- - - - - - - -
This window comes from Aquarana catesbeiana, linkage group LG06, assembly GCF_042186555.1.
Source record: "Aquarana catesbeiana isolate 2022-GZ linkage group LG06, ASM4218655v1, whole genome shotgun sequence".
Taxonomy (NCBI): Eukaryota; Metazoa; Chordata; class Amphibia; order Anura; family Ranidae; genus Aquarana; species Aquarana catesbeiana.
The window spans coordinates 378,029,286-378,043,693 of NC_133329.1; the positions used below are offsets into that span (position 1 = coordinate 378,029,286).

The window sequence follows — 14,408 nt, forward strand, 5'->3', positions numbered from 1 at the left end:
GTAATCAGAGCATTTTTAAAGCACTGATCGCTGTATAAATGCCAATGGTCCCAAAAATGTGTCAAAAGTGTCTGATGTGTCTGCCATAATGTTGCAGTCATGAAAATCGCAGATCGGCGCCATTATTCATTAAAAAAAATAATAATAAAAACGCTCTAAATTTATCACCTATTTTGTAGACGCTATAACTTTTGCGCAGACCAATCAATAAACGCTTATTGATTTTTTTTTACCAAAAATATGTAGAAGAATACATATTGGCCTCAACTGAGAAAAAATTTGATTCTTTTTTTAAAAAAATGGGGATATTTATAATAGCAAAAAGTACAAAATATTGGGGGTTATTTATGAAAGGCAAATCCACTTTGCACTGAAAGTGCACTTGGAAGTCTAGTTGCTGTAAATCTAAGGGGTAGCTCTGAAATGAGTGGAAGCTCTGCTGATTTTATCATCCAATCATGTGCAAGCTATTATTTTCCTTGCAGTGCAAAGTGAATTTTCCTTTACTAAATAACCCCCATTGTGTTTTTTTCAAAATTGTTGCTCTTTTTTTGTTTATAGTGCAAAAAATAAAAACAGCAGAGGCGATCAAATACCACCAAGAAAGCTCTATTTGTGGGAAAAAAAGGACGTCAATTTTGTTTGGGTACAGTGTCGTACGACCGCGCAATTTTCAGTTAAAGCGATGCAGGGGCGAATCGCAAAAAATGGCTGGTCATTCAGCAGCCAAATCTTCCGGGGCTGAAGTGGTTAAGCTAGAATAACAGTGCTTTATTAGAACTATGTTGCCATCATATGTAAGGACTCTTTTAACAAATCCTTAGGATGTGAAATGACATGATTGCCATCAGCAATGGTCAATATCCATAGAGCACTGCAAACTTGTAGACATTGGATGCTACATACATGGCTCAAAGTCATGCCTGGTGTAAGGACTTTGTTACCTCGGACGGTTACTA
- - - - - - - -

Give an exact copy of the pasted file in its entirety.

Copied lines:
This window comes from Aquarana catesbeiana, linkage group LG06, assembly GCF_042186555.1.
Source record: "Aquarana catesbeiana isolate 2022-GZ linkage group LG06, ASM4218655v1, whole genome shotgun sequence".
Taxonomy (NCBI): Eukaryota; Metazoa; Chordata; class Amphibia; order Anura; family Ranidae; genus Aquarana; species Aquarana catesbeiana.
The window spans coordinates 378,029,286-378,043,693 of NC_133329.1; the positions used below are offsets into that span (position 1 = coordinate 378,029,286).

The window sequence follows — 14,408 nt, forward strand, 5'->3', positions numbered from 1 at the left end:
GTAATCAGAGCATTTTTAAAGCACTGATCGCTGTATAAATGCCAATGGTCCCAAAAATGTGTCAAAAGTGTCTGATGTGTCTGCCATAATGTTGCAGTCATGAAAATCGCAGATCGGCGCCATTATTCATTAAAAAAAATAATAATAAAAACGCTCTAAATTTATCACCTATTTTGTAGACGCTATAACTTTTGCGCAGACCAATCAATAAACGCTTATTGATTTTTTTTTACCAAAAATATGTAGAAGAATACATATTGGCCTCAACTGAGAAAAAATTTGATTCTTTTTTTAAAAAAATGGGGATATTTATAATAGCAAAAAGTACAAAATATTGGGGGTTATTTATGAAAGGCAAATCCACTTTGCACTGAAAGTGCACTTGGAAGTCTAGTTGCTGTAAATCTAAGGGGTAGCTCTGAAATGAGTGGAAGCTCTGCTGATTTTATCATCCAATCATGTGCAAGCTATTATTTTCCTTGCAGTGCAAAGTGAATTTTCCTTTACTAAATAACCCCCATTGTGTTTTTTTCAAAATTGTTGCTCTTTTTTTGTTTATAGTGCAAAAAATAAAAACAGCAGAGGCGATCAAATACCACCAAGAAAGCTCTATTTGTGGGAAAAAAAGGACGTCAATTTTGTTTGGGTACAGTGTCGTACGACCGCGCAATTTTCAGTTAAAGCGATGCAGGGGCGAATCGCAAAAAATGGCTGGTCATTCAGCAGCCAAATCTTCCGGGGCTGAAGTGGTTAAGCTAGAATAACAGTGCTTTATTAGAACTATGTTGCCATCATATGTAAGGACTCTTTTAACAAATCCTTAGGATGTGAAATGACATGATTGCCATCAGCAATGGTCAATATCCATAGAGCACTGCAAACTTGTAGACATTGGATGCTACATACATGGCTCAAAGTCATGCCTGGTGTAAGGACTTTGTTACCTCGGACGGTTACTA